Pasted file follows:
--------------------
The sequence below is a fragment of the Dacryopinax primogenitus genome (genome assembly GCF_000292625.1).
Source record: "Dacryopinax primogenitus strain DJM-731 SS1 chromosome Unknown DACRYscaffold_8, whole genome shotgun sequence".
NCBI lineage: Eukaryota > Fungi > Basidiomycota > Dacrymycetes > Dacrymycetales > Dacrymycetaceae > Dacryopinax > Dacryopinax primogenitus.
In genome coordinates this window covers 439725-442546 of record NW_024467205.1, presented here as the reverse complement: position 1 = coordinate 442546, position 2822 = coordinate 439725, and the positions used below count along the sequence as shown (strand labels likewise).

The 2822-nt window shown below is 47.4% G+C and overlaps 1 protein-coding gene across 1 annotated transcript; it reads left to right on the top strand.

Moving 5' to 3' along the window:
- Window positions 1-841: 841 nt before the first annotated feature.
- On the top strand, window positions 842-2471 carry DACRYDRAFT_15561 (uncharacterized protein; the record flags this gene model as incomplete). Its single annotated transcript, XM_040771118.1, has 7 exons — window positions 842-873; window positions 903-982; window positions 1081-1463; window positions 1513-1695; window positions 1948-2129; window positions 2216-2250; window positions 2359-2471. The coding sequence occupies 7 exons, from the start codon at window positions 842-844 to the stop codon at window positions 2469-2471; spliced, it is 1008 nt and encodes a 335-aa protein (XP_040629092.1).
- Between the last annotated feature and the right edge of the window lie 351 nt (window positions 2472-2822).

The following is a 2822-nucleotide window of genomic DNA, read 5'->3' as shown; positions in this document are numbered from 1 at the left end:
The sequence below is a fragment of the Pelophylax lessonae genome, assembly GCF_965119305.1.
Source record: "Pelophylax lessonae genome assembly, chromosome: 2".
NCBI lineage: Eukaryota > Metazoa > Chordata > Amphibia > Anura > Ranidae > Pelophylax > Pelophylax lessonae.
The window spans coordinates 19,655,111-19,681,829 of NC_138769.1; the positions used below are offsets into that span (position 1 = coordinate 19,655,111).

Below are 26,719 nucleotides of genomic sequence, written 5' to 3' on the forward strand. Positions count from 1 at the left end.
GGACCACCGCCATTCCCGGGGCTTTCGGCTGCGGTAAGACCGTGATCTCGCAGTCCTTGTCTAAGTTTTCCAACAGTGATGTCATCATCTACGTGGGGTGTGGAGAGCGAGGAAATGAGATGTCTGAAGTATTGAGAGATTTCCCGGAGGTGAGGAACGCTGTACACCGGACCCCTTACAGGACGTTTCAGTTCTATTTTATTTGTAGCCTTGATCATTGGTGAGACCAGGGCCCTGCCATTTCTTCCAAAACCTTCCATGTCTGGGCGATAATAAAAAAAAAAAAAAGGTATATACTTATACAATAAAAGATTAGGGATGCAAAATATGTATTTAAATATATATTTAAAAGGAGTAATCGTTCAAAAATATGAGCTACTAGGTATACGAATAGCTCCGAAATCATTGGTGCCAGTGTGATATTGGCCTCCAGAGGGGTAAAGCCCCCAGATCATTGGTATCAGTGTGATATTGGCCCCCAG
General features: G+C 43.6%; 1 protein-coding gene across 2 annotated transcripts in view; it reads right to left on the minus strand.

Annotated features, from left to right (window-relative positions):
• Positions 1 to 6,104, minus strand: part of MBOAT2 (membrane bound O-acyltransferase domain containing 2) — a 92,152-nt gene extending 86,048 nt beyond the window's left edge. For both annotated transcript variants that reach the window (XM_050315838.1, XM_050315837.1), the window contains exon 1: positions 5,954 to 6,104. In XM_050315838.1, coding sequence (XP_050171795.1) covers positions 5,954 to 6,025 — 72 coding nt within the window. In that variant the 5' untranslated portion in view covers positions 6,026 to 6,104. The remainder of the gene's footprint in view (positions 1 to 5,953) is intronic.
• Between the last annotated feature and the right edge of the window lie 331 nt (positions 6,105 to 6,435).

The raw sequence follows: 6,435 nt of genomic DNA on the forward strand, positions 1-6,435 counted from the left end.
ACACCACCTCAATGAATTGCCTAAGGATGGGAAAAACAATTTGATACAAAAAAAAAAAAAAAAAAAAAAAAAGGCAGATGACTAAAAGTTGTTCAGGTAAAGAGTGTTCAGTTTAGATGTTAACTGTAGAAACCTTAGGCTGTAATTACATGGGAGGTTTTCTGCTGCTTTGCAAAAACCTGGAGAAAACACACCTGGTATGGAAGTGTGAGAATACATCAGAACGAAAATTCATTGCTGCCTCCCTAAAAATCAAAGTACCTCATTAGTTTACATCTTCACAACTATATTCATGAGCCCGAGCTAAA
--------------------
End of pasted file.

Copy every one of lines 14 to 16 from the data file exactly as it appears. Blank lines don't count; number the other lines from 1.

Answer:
The window spans coordinates 19,655,111-19,681,829 of NC_138769.1; the positions used below are offsets into that span (position 1 = coordinate 19,655,111).

Below are 26,719 nucleotides of genomic sequence, written 5' to 3' on the forward strand. Positions count from 1 at the left end.
GGACCACCGCCATTCCCGGGGCTTTCGGCTGCGGTAAGACCGTGATCTCGCAGTCCTTGTCTAAGTTTTCCAACAGTGATGTCATCATCTACGTGGGGTGTGGAGAGCGAGGAAATGAGATGTCTGAAGTATTGAGAGATTTCCCGGAGGTGAGGAACGCTGTACACCGGACCCCTTACAGGACGTTTCAGTTCTATTTTATTTGTAGCCTTGATCATTGGTGAGACCAGGGCCCTGCCATTTCTTCCAAAACCTTCCATGTCTGGGCGATAATAAAAAAAAAAAAAAGGTATATACTTATACAATAAAAGATTAGGGATGCAAAATATGTATTTAAATATATATTTAAAAGGAGTAATCGTTCAAAAATATGAGCTACTAGGTATACGAATAGCTCCGAAATCATTGGTGCCAGTGTGATATTGGCCTCCAGAGGGGTAAAGCCCCCAGATCATTGGTATCAGTGTGATATTGGCCCCCAG